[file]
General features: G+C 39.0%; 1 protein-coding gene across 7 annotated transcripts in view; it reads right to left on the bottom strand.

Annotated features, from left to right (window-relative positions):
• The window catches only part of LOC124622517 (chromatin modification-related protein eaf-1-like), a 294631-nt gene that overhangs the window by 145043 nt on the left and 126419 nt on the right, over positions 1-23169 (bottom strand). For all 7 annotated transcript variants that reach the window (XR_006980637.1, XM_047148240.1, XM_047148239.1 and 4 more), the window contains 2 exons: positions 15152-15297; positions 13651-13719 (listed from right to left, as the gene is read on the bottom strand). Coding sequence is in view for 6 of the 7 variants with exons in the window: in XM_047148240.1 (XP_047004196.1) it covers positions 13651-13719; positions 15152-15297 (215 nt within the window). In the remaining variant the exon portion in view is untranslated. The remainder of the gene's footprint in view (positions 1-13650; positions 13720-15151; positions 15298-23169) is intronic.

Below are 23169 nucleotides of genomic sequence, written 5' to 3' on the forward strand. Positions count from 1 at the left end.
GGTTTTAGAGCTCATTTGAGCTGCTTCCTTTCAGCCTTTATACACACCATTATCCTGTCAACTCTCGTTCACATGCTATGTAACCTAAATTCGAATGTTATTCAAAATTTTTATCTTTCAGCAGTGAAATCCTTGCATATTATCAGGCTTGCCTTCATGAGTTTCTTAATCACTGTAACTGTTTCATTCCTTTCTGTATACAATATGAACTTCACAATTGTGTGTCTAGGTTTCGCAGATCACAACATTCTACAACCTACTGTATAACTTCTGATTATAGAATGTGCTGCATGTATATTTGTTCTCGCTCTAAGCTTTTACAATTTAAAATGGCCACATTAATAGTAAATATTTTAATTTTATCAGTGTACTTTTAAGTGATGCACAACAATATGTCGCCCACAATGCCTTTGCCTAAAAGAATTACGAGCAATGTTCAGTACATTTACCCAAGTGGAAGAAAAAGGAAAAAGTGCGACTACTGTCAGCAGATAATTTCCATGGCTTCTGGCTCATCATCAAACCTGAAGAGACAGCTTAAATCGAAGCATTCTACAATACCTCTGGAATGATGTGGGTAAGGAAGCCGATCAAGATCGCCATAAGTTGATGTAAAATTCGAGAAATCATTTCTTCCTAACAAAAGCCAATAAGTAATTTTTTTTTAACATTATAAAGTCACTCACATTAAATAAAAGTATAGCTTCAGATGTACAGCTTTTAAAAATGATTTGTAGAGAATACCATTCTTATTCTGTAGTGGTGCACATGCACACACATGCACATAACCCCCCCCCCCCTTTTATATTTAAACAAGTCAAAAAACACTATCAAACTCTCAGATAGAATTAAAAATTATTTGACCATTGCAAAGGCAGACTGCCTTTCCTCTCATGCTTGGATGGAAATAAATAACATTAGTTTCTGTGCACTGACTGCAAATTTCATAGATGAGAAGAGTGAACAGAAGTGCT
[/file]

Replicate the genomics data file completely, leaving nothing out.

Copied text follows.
General features: G+C 39.0%; 1 protein-coding gene across 7 annotated transcripts in view; it reads right to left on the bottom strand.

Annotated features, from left to right (window-relative positions):
• The window catches only part of LOC124622517 (chromatin modification-related protein eaf-1-like), a 294631-nt gene that overhangs the window by 145043 nt on the left and 126419 nt on the right, over positions 1-23169 (bottom strand). For all 7 annotated transcript variants that reach the window (XR_006980637.1, XM_047148240.1, XM_047148239.1 and 4 more), the window contains 2 exons: positions 15152-15297; positions 13651-13719 (listed from right to left, as the gene is read on the bottom strand). Coding sequence is in view for 6 of the 7 variants with exons in the window: in XM_047148240.1 (XP_047004196.1) it covers positions 13651-13719; positions 15152-15297 (215 nt within the window). In the remaining variant the exon portion in view is untranslated. The remainder of the gene's footprint in view (positions 1-13650; positions 13720-15151; positions 15298-23169) is intronic.

Below are 23169 nucleotides of genomic sequence, written 5' to 3' on the forward strand. Positions count from 1 at the left end.
GGTTTTAGAGCTCATTTGAGCTGCTTCCTTTCAGCCTTTATACACACCATTATCCTGTCAACTCTCGTTCACATGCTATGTAACCTAAATTCGAATGTTATTCAAAATTTTTATCTTTCAGCAGTGAAATCCTTGCATATTATCAGGCTTGCCTTCATGAGTTTCTTAATCACTGTAACTGTTTCATTCCTTTCTGTATACAATATGAACTTCACAATTGTGTGTCTAGGTTTCGCAGATCACAACATTCTACAACCTACTGTATAACTTCTGATTATAGAATGTGCTGCATGTATATTTGTTCTCGCTCTAAGCTTTTACAATTTAAAATGGCCACATTAATAGTAAATATTTTAATTTTATCAGTGTACTTTTAAGTGATGCACAACAATATGTCGCCCACAATGCCTTTGCCTAAAAGAATTACGAGCAATGTTCAGTACATTTACCCAAGTGGAAGAAAAAGGAAAAAGTGCGACTACTGTCAGCAGATAATTTCCATGGCTTCTGGCTCATCATCAAACCTGAAGAGACAGCTTAAATCGAAGCATTCTACAATACCTCTGGAATGATGTGGGTAAGGAAGCCGATCAAGATCGCCATAAGTTGATGTAAAATTCGAGAAATCATTTCTTCCTAACAAAAGCCAATAAGTAATTTTTTTTTAACATTATAAAGTCACTCACATTAAATAAAAGTATAGCTTCAGATGTACAGCTTTTAAAAATGATTTGTAGAGAATACCATTCTTATTCTGTAGTGGTGCACATGCACACACATGCACATAACCCCCCCCCCCCTTTTATATTTAAACAAGTCAAAAAACACTATCAAACTCTCAGATAGAATTAAAAATTATTTGACCATTGCAAAGGCAGACTGCCTTTCCTCTCATGCTTGGATGGAAATAAATAACATTAGTTTCTGTGCACTGACTGCAAATTTCATAGATGAGAAGAGTGAACAGAAGTGCT